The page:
For social media users familiar with Twitter, Instagram, Google +, Pinterest, or even LinkedIn, hashtags have become a common and popular way to discover new content and conversations. For the typical social media user, hashtags are a doorway to find and track relevant content and conversations.
Last month, in an effort to challenge Twitter’s popularity, Facebook got on board the hashtag-bandwagon by introducing hashtags to its users. According to Facebook:
Hashtags turn topics and phrases into clickable links in your posts on your personal timeline or page. This helps people find posts about topics they’re interested in. To make a hashtag, write # (the number sign) along with a topic or phrase (written as one word).
With hashtags, Facebook users will be able to:
- Search for a specific hashtag from the search bar.
- Click on hashtags that originate on other services, such as Instagram and Twitter.
- Compose status updates directly from the hashtag feed and search results.
Who can see your posts when you use hashtags?
There seems to be a lot of concerns about privacy and Facebook’s hashtags. As far as I can tell there’s nothing to worry about; your privacy settings determine who is able to see your hashtaged posts. So, if you use a hashtag in a status update that is restricted to your friends, only your friends will be able to see that status in a hashtag search. For individual users, it’s business as usual.
On the other hand, for businesses trying to use hashtags to connect with fans outside their usual sphere of influence, I think it’s going to be an uphill battle – they will need to request that users change their privacy settings to public before they make a post using a hashtag. Because of this, it is unlikely that we will see business related conversations form on Facebook like they do on Twitter.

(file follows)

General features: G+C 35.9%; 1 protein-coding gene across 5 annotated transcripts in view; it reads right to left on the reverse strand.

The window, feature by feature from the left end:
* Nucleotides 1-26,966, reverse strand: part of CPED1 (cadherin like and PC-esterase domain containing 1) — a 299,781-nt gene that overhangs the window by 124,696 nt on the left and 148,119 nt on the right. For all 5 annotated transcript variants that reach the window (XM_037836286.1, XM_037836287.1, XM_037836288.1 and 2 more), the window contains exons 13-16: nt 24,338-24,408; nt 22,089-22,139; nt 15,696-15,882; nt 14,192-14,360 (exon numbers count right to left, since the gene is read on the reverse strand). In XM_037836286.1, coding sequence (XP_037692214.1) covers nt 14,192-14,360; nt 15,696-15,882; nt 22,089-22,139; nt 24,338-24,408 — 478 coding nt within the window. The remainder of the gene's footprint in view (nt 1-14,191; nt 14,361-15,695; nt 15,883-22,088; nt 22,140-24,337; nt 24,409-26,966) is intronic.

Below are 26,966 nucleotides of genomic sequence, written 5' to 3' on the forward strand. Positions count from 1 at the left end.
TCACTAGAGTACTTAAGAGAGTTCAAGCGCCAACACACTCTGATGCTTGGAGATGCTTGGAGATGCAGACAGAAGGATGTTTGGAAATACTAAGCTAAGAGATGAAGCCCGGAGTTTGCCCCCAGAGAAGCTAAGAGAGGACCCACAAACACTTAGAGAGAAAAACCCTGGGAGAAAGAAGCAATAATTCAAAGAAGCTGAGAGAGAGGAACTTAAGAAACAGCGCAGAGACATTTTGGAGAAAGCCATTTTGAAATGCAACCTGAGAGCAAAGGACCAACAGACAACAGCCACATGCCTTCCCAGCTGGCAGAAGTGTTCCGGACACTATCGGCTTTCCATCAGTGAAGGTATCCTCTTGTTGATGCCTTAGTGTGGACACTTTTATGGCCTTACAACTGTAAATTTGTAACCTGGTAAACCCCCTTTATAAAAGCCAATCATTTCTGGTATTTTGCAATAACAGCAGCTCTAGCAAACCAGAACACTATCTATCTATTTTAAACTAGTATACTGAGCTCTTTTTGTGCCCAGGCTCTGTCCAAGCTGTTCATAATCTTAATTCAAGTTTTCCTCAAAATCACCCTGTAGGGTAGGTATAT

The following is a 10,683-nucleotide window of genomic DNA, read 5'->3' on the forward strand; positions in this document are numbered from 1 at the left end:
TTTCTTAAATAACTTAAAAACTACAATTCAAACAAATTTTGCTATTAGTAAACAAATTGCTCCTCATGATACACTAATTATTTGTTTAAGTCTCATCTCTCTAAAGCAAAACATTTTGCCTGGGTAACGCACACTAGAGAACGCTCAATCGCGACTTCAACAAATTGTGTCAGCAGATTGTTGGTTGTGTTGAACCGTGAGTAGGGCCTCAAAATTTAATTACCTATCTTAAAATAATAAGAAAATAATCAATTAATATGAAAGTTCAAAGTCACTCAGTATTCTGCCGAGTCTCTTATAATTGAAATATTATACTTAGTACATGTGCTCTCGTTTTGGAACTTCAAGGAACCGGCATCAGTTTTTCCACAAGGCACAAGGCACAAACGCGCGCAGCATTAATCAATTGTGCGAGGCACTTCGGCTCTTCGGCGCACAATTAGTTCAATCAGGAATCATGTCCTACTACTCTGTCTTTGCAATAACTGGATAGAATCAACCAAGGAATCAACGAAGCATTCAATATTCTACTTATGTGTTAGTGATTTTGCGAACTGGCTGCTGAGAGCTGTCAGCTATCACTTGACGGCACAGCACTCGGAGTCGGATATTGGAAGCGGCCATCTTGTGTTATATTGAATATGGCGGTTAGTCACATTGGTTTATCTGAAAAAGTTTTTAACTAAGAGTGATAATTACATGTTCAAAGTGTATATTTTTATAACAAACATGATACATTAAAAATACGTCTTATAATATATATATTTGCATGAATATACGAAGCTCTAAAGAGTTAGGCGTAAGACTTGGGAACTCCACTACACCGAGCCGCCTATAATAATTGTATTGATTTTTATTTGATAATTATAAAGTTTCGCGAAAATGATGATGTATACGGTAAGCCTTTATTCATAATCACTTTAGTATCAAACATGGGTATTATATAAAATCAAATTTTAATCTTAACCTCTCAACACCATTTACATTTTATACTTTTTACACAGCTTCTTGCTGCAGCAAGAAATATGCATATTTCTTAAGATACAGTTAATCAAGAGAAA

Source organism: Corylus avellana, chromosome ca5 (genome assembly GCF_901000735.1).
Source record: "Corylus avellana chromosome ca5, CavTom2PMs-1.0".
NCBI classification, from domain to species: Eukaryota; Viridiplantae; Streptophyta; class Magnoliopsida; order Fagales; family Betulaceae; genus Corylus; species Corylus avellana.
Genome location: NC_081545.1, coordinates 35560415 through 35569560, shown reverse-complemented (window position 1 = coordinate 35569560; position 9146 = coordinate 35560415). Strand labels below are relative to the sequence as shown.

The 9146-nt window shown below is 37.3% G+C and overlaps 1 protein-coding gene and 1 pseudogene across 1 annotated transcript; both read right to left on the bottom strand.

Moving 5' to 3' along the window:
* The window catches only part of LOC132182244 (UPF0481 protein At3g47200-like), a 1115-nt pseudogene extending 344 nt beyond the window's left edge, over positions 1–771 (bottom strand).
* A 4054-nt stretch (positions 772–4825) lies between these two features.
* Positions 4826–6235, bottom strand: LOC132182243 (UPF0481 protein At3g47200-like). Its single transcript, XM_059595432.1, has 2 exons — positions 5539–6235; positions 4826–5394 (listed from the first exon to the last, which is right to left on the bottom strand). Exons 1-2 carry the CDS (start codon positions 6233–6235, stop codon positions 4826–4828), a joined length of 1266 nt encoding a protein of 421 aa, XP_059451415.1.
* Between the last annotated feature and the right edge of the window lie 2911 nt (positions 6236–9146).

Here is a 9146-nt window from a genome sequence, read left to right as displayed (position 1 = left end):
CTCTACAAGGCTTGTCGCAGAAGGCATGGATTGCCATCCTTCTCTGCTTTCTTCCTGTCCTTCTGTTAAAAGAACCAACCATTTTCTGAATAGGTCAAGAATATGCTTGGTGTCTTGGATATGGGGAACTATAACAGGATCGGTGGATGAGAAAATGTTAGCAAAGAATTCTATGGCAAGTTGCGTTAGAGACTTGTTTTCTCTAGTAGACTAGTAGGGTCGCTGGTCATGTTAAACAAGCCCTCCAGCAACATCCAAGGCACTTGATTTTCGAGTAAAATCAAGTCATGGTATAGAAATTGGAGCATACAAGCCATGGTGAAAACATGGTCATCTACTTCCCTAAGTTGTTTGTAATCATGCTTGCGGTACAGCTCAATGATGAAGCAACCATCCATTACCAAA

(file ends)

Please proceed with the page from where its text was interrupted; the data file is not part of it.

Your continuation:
However, the credibility hurdle that businesses face with new customers will be lowered because friends will be endorsing their products and services — either directly or indirectly — by using a business’s hashtag.
Initially, the beneficiaries of Facebook’s hashtags will be the early adopters; those brands and advertisers who strive to connect with fans outside of their regular sphere of influence will be able to connect more easily with potential customers. The late adopters will miss the opportunity to connect with new customers when the hashtag-novelty wears off.
Facebook Hashtag Best Practices
To maximize your reach and engagement with potential customers, you need to use hashtags effectively.
- Keep them relevant. Select a hashtag that represents your company, contest, promotion, or brand. Consider using your company name, location, and products and services.
- Keep them short. Make them simple and easy to remember — acronyms are all right if they mean something to you potential customers. For longer hashtags use CamelCase.
- Be consistent. Decide on a set of hashtags to use in all of your posts and stick to them. Use them across all of your social media: Twitter, Instagram, LinkedIn, Google +, etc. In fact, you should include your main hashtags in all of your communications such as email, business cards, and invoices.
- No more than three hashtags per post. Too many makes your post look cluttered. They can be included within the post itself or at the end of the post.
- Monitor and respond to conversations as they develop on Facebook. Set aside time each day (or two) to engage and answer the questions of people talking about your topic.
3 Things to Avoid
Commit any of these faux pas and you’ll annoy the piss out of your readers. I’m just sayin’ …
- #Do #not #tag #every #word
- Do not jump on a trend without relating your post to the topic.
While hashtags should never be used as a stand-alone strategy or tactic to reach new or potential customers, their integration into a comprehensive marketing campaign is worth serious consideration.
Leave a comment on how you see hashtags fitting into your overall marketing strategy?
Until next time …
PS. I just asked my college-aged daughter if she ever used hashtags on Facebook and her response was, “Leave hashtags to Twitter. No one ever uses hashtags on Facebook. Facebook wasn’t made for hashtags.” Interesting … What do you think? Are hashtags only for Twitter?